Skip Connors is the new CEO of TicketIQ.

Connors, who had been the company’s senior vice president of partnerships, succeeds founder Jesse Lawrence, who will continue to lead sales and strategic industry partnerships, a statement from the New York-based ticket company said.

300×250

As SVP, Connors implemented a strategic plan for university and professional team sales development. He brought in several former athletes and sports execs to act as company advisors on efforts like boosting market visibility and league relationships. Former New York Knicks forward Charles Smith was one of the advisors Connors wooed, as was Kevin Flynn, former pro soccer player and host of ESPN podcast Over the Ball.

“I look forward to driving the continued growth of TicketIQ, both through the consumer brand as well as our unique set of digital products and services to help rights holders compete in a rapidly evolving ticketing and distribution landscape,” Connors said in the statement.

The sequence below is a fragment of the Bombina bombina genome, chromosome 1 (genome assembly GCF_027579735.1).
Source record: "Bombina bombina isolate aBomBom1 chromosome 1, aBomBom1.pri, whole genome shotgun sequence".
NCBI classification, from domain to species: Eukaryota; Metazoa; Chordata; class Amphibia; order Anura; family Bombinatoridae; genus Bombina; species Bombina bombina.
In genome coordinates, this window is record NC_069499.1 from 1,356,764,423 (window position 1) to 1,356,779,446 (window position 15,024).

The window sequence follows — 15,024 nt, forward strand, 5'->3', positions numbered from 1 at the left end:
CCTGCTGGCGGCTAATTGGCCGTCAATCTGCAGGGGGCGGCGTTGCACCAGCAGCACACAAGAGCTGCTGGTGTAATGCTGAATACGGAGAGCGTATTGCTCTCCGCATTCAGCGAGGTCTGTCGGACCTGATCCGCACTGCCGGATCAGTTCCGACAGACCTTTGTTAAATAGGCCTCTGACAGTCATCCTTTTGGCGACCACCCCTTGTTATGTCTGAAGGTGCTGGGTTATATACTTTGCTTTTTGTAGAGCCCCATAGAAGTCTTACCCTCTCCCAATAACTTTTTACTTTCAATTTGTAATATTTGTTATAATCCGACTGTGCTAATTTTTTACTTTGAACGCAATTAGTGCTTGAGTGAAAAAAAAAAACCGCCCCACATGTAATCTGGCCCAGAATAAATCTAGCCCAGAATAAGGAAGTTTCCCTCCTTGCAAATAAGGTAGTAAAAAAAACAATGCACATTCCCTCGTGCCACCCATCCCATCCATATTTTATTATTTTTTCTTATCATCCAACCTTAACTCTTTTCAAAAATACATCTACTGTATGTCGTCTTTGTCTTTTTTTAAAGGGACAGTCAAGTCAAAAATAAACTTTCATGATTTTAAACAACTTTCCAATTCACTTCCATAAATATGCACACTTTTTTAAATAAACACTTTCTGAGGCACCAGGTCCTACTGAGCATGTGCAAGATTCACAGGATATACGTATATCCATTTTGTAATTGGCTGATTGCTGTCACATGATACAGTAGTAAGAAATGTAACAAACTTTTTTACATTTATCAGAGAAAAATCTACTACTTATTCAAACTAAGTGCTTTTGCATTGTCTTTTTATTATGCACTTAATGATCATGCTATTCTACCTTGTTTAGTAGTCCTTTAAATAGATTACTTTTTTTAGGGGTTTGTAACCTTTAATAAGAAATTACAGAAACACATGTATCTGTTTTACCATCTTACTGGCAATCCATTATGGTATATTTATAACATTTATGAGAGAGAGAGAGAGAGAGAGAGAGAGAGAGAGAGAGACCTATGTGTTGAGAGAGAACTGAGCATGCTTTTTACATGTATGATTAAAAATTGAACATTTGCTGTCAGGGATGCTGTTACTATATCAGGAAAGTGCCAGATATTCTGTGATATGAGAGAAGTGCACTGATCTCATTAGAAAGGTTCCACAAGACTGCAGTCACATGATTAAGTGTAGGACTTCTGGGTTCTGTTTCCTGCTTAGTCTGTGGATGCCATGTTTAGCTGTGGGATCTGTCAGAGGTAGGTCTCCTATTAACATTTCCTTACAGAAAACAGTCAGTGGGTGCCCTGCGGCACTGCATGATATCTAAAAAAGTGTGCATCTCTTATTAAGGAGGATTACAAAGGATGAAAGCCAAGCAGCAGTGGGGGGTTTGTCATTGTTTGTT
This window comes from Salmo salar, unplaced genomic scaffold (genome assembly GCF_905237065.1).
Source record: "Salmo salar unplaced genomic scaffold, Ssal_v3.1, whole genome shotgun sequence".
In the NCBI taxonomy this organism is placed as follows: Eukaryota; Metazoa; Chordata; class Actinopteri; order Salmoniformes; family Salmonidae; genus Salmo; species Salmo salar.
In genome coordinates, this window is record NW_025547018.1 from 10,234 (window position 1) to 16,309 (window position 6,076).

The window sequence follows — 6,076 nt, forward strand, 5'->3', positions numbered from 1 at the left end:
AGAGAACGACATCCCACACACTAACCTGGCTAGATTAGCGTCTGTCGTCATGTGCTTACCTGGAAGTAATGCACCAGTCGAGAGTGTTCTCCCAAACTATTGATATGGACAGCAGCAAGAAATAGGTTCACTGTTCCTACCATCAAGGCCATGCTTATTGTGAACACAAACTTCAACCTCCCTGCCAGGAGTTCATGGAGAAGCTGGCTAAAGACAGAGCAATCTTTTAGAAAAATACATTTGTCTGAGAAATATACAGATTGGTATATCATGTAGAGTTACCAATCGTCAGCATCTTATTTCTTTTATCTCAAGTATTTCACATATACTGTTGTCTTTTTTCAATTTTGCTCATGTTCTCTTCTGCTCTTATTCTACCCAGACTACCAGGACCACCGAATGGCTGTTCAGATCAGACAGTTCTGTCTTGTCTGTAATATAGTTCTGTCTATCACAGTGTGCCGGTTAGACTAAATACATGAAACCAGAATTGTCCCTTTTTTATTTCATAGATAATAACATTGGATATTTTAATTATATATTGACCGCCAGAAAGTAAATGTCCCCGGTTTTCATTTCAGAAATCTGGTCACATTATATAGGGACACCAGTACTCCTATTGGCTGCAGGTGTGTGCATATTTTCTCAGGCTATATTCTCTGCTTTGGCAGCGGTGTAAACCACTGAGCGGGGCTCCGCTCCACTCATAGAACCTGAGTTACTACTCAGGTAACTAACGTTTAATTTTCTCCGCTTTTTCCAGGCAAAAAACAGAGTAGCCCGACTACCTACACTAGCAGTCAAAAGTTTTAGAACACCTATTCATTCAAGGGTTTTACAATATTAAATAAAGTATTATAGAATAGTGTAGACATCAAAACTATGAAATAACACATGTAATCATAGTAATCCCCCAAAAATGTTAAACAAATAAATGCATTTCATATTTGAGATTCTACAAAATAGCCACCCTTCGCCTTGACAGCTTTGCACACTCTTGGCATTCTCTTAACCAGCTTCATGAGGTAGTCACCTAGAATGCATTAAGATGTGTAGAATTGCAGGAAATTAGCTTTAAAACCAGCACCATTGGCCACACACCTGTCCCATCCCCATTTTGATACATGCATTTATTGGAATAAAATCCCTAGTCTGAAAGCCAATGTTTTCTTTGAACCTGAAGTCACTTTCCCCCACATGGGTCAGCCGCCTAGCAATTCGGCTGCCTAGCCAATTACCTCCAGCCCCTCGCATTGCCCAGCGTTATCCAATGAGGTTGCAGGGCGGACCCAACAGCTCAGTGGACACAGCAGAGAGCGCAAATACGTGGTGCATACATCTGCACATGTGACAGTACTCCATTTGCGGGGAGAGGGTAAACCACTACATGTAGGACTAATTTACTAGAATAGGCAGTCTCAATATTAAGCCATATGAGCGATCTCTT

Prior to TicketIQ, Connors was president and CEO of Newstec, a technology company focused on the newspaper advertising software business. He grew the business to profitability and led the sale of the business to Quipp Systems and Illinois Tool Works.  He also was the general manager of Learfield Sports, where he handled all facets of monetization for NCAA partners, including sponsorship, TV and radio rights and ticketing.

Connors will continue the integration of TicketIQ’s purchase of secondary ticket platform San Antonio-based SeatSmart, working closely with recently-appointed COO Brett Cohen and CTO Aaron Pearson.

“Skip brings a depth of executive experience and industry relationships to the company that will help TicketIQ scale the business going forward,” Lawrence said. “Skip believes deeply in the TicketIQ model and is excited to help drive the overall growth of the business.”

 

Maggie O'Brien

Maggie O'Brien

Maggie O'Brien has been a journalist for more than 15 years. She's covered everything from from crime to politics to fitness. Writing about bands and shows takes her back to the days of going to punk rock shows in the Midwest.
Maggie O'Brien

600×900